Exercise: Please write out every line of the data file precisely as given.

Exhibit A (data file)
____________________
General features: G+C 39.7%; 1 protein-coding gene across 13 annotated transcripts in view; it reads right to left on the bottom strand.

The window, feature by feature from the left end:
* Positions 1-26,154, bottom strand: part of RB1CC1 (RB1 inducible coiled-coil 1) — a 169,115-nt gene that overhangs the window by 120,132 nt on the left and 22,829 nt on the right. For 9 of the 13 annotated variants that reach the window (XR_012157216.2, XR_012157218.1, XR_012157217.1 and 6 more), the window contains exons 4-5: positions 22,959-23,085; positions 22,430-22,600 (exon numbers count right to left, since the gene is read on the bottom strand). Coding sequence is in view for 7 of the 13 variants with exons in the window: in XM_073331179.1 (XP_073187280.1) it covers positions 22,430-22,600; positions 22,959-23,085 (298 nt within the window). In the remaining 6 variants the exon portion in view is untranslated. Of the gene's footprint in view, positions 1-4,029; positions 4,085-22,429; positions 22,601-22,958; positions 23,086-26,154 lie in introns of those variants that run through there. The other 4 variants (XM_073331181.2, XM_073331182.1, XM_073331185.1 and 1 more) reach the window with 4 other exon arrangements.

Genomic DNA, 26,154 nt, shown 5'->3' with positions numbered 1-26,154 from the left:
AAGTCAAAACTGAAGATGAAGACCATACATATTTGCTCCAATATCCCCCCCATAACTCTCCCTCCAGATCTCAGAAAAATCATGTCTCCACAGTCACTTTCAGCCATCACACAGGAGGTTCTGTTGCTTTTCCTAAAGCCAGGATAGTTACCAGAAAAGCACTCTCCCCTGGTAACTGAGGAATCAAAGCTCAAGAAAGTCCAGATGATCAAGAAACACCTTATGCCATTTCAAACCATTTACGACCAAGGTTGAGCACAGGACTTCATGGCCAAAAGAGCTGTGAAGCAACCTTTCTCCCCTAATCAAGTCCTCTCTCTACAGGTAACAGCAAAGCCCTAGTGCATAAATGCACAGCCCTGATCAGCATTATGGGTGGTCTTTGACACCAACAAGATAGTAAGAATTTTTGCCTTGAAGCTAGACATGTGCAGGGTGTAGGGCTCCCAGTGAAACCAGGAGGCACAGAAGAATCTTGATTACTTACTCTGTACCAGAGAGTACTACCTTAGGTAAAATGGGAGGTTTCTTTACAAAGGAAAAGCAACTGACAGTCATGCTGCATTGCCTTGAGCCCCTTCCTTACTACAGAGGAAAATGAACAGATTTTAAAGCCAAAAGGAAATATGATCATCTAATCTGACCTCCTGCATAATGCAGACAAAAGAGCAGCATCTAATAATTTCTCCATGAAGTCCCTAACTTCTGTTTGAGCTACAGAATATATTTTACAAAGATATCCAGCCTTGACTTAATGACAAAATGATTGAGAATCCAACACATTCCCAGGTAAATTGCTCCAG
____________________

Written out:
General features: G+C 39.7%; 1 protein-coding gene across 13 annotated transcripts in view; it reads right to left on the bottom strand.

The window, feature by feature from the left end:
* Positions 1-26,154, bottom strand: part of RB1CC1 (RB1 inducible coiled-coil 1) — a 169,115-nt gene that overhangs the window by 120,132 nt on the left and 22,829 nt on the right. For 9 of the 13 annotated variants that reach the window (XR_012157216.2, XR_012157218.1, XR_012157217.1 and 6 more), the window contains exons 4-5: positions 22,959-23,085; positions 22,430-22,600 (exon numbers count right to left, since the gene is read on the bottom strand). Coding sequence is in view for 7 of the 13 variants with exons in the window: in XM_073331179.1 (XP_073187280.1) it covers positions 22,430-22,600; positions 22,959-23,085 (298 nt within the window). In the remaining 6 variants the exon portion in view is untranslated. Of the gene's footprint in view, positions 1-4,029; positions 4,085-22,429; positions 22,601-22,958; positions 23,086-26,154 lie in introns of those variants that run through there. The other 4 variants (XM_073331181.2, XM_073331182.1, XM_073331185.1 and 1 more) reach the window with 4 other exon arrangements.

Genomic DNA, 26,154 nt, shown 5'->3' with positions numbered 1-26,154 from the left:
AAGTCAAAACTGAAGATGAAGACCATACATATTTGCTCCAATATCCCCCCCATAACTCTCCCTCCAGATCTCAGAAAAATCATGTCTCCACAGTCACTTTCAGCCATCACACAGGAGGTTCTGTTGCTTTTCCTAAAGCCAGGATAGTTACCAGAAAAGCACTCTCCCCTGGTAACTGAGGAATCAAAGCTCAAGAAAGTCCAGATGATCAAGAAACACCTTATGCCATTTCAAACCATTTACGACCAAGGTTGAGCACAGGACTTCATGGCCAAAAGAGCTGTGAAGCAACCTTTCTCCCCTAATCAAGTCCTCTCTCTACAGGTAACAGCAAAGCCCTAGTGCATAAATGCACAGCCCTGATCAGCATTATGGGTGGTCTTTGACACCAACAAGATAGTAAGAATTTTTGCCTTGAAGCTAGACATGTGCAGGGTGTAGGGCTCCCAGTGAAACCAGGAGGCACAGAAGAATCTTGATTACTTACTCTGTACCAGAGAGTACTACCTTAGGTAAAATGGGAGGTTTCTTTACAAAGGAAAAGCAACTGACAGTCATGCTGCATTGCCTTGAGCCCCTTCCTTACTACAGAGGAAAATGAACAGATTTTAAAGCCAAAAGGAAATATGATCATCTAATCTGACCTCCTGCATAATGCAGACAAAAGAGCAGCATCTAATAATTTCTCCATGAAGTCCCTAACTTCTGTTTGAGCTACAGAATATATTTTACAAAGATATCCAGCCTTGACTTAATGACAAAATGATTGAGAATCCAACACATTCCCAGGTAAATTGCTCCAG